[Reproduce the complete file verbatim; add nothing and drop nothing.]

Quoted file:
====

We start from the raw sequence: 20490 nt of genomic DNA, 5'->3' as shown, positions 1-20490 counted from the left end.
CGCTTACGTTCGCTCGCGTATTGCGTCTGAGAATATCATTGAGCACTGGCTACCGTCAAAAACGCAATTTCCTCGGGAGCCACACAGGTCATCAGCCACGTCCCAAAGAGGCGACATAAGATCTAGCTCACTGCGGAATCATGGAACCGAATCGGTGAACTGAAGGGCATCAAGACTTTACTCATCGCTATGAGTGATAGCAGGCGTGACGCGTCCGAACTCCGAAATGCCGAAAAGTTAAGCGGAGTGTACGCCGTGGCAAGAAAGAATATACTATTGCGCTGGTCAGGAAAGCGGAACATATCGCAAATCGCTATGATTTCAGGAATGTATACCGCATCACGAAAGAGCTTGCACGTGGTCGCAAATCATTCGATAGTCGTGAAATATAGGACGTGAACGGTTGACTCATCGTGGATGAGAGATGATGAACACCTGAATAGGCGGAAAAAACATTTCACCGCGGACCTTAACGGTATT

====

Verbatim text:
We start from the raw sequence: 20490 nt of genomic DNA, 5'->3' as shown, positions 1-20490 counted from the left end.
CGCTTACGTTCGCTCGCGTATTGCGTCTGAGAATATCATTGAGCACTGGCTACCGTCAAAAACGCAATTTCCTCGGGAGCCACACAGGTCATCAGCCACGTCCCAAAGAGGCGACATAAGATCTAGCTCACTGCGGAATCATGGAACCGAATCGGTGAACTGAAGGGCATCAAGACTTTACTCATCGCTATGAGTGATAGCAGGCGTGACGCGTCCGAACTCCGAAATGCCGAAAAGTTAAGCGGAGTGTACGCCGTGGCAAGAAAGAATATACTATTGCGCTGGTCAGGAAAGCGGAACATATCGCAAATCGCTATGATTTCAGGAATGTATACCGCATCACGAAAGAGCTTGCACGTGGTCGCAAATCATTCGATAGTCGTGAAATATAGGACGTGAACGGTTGACTCATCGTGGATGAGAGATGATGAACACCTGAATAGGCGGAAAAAACATTTCACCGCGGACCTTAACGGTATT